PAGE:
Two-and-a-Half Years Later the Derelict House on Chapel Road Still Stands
Submitted by Barbara Hoover
On November 15th, 2021 WMCCA wrote to Councilmember Andrew Friedson and requested his assistance and support to navigate Montgomery County Government, to finally have the dangerous burned-out house on Chapel Road demolished. After two and a half years of hearings, COVID delays and many inquiries and concerns, the property still remains a problem. Recently, Judge Rand Gelber, who presided over the last court hearing, granted the request for a ‘clean and lien’ to demolish the remaining structure. Unfortunately, when we contacted Montgomery County Supervisor Dan McHugh about proceeding with the demolition, we were told that there was no budget to do this, and that Montgomery County was not in the business of demolishing private property.
In March, 2019 WMCCA was approached by concerned neighbors about a derelict burned down house at 10100 Chapel Road. In case you missed this, it was a spectacular fire at night on Feb 1st and 60 firefighters fought it, and it was widely covered in the local news: http://www.fox5dc.com/news/local-news/massive-overnight-fire-leaves-home-badly-damaged-in-potomac. The neighbors had been concerned about this house for a while before the fire, as the owners had moved out and the house was deserted and the grounds unkempt. Now, the shell of the home is an unsightly nuisance and an “attractive” hazard for any kids likely to examine the property. Neighbors who live in close proximity to this property are concerned about the negative impact that the burned shell and unkempt grounds will have on their home values. The neighbors remain very concerned about this property, and are upset that we have put all this effort into two years of hearings to arrive at a supportive court ruling, only to be told that there is no budget.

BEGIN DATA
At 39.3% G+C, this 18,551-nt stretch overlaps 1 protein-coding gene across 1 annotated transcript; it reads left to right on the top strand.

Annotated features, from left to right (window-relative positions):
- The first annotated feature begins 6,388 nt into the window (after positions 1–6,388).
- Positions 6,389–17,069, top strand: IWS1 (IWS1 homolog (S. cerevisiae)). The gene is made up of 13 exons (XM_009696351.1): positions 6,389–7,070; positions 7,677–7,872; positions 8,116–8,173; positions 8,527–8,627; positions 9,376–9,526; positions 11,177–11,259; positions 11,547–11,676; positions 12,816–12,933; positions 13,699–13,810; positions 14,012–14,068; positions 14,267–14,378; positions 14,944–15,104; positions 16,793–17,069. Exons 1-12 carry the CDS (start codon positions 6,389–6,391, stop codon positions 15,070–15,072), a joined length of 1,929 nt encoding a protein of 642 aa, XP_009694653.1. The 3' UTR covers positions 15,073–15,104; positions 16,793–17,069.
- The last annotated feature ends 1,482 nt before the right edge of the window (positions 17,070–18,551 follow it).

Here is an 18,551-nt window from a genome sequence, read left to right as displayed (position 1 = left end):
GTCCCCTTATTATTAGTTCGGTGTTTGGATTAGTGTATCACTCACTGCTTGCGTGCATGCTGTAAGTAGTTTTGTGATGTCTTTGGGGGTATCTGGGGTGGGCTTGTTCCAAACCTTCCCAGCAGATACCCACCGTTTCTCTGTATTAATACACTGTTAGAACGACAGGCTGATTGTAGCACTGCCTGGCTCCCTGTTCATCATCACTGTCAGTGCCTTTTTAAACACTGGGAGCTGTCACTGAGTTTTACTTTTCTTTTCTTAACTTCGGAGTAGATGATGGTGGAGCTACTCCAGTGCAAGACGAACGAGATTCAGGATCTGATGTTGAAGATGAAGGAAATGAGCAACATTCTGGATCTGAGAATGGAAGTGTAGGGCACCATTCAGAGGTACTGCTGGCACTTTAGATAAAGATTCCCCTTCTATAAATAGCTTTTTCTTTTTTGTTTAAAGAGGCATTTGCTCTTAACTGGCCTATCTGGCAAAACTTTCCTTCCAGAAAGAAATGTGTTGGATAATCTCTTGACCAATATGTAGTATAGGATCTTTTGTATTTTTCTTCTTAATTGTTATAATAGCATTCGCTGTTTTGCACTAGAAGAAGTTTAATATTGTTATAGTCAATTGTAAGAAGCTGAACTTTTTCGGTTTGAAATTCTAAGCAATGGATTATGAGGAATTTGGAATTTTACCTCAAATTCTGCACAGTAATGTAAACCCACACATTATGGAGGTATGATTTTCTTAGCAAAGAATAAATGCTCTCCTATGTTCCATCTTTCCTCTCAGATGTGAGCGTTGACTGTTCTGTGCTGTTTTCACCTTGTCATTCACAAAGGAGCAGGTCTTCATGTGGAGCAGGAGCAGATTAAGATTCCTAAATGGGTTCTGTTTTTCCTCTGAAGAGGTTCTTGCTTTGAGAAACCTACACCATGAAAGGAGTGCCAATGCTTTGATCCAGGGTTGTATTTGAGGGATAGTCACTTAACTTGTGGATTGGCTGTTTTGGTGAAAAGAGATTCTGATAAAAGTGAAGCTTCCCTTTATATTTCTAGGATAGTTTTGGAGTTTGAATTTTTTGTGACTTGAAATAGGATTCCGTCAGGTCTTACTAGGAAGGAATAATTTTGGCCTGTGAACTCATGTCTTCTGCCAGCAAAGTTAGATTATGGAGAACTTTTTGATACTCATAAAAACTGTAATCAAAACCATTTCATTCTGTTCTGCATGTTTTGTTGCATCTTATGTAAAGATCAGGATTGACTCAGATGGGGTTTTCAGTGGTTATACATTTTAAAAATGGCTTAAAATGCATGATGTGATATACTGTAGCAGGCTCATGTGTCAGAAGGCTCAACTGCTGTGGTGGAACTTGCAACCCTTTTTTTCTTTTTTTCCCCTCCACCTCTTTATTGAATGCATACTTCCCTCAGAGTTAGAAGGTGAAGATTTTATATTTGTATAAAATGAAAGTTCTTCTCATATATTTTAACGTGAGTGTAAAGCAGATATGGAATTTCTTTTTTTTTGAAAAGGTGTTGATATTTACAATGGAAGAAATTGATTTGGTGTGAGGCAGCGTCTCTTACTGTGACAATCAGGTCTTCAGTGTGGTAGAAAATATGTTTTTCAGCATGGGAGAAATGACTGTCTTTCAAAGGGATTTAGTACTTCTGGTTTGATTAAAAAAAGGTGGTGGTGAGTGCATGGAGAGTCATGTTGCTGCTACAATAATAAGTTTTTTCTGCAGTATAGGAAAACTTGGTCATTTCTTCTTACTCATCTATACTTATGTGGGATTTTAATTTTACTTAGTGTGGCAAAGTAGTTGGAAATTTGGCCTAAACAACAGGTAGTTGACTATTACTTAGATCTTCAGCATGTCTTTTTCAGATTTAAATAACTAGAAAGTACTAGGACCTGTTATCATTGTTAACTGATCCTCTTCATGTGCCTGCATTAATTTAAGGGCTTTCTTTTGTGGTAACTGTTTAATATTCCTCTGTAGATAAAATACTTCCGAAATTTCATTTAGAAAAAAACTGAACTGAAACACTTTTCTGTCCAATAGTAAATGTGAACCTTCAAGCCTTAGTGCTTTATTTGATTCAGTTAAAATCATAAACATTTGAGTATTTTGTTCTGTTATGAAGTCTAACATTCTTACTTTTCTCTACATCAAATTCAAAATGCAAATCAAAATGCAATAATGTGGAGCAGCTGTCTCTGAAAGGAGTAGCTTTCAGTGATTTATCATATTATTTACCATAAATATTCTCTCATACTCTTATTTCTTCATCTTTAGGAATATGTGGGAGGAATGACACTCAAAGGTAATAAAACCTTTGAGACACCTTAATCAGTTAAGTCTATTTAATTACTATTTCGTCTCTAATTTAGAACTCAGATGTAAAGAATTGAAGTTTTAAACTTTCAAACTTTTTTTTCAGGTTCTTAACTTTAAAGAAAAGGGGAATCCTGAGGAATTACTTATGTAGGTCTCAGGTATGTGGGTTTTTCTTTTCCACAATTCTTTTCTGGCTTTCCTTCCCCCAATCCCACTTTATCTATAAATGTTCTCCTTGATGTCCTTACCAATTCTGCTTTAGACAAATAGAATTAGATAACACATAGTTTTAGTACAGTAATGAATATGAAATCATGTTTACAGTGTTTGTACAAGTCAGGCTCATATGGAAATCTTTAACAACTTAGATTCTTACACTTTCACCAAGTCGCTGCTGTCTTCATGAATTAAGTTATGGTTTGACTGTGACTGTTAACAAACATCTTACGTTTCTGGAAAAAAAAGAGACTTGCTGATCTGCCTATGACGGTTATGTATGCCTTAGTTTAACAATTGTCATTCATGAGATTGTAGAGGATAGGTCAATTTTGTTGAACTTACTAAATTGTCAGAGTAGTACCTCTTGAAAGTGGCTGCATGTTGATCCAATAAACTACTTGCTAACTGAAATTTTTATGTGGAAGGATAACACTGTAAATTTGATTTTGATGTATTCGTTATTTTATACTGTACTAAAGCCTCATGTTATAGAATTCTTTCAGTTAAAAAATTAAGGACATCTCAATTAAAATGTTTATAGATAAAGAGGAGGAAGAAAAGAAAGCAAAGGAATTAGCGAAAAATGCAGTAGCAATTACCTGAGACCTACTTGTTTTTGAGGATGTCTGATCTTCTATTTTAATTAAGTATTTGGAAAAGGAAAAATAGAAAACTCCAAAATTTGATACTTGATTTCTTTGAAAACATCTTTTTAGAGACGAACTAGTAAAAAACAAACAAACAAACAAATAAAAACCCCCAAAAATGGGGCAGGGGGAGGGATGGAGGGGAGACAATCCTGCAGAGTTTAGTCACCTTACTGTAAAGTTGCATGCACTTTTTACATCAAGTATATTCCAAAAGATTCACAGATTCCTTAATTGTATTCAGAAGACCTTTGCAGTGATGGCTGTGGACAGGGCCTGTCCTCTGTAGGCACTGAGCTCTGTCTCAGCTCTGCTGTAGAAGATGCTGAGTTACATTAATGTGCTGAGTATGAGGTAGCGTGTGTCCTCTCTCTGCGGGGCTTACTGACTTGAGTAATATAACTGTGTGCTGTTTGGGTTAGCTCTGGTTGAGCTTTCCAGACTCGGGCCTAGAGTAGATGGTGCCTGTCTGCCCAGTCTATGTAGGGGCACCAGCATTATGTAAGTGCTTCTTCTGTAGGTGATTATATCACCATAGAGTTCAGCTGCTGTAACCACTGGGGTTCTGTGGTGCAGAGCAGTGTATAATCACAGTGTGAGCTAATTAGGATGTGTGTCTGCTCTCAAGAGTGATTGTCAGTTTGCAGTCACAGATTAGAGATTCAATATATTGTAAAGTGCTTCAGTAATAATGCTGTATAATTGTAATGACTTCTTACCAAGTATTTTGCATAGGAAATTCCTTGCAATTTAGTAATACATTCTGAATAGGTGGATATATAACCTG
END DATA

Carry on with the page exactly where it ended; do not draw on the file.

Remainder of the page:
REMINDER: IT’S TIME TO RENEW YOUR MEMBERSHIP FOR 2021-2022!
Your support is vital to our continued work. As a member you will receive our monthly newsletter and notices of our monthly meetings (October thru May), and we’ll alert you to issues that may impact you and fight with you to protect our “Green Wedge”.
Add the January 12th WMCCA General Meeting to Your Calendar
A representative from the contract purchaser of the South Glen Properties (site of the former Fourth Presbyterian School property on South Glen Road at Norton Road), Ken Wormald/The Wormald Companies, will present their proposed plans for their Heritage Gardens development. We encourage the neighbors affected by these plans to become involved in the process now and in January attend this meeting to present their questions and concerns.
VIRTUAL WMCCA Meeting December 8, 2021 – 7:30 p.m.
West Montgomery County Citizens Association Newsletter
P. O. Box 59335
Potomac, MD 20854-9335
President – Carol Van Dam Falk – resident@WMCCA.org
Website – WMCCA.org – Peter Poggi, Newsletter Editor – Nancy Madden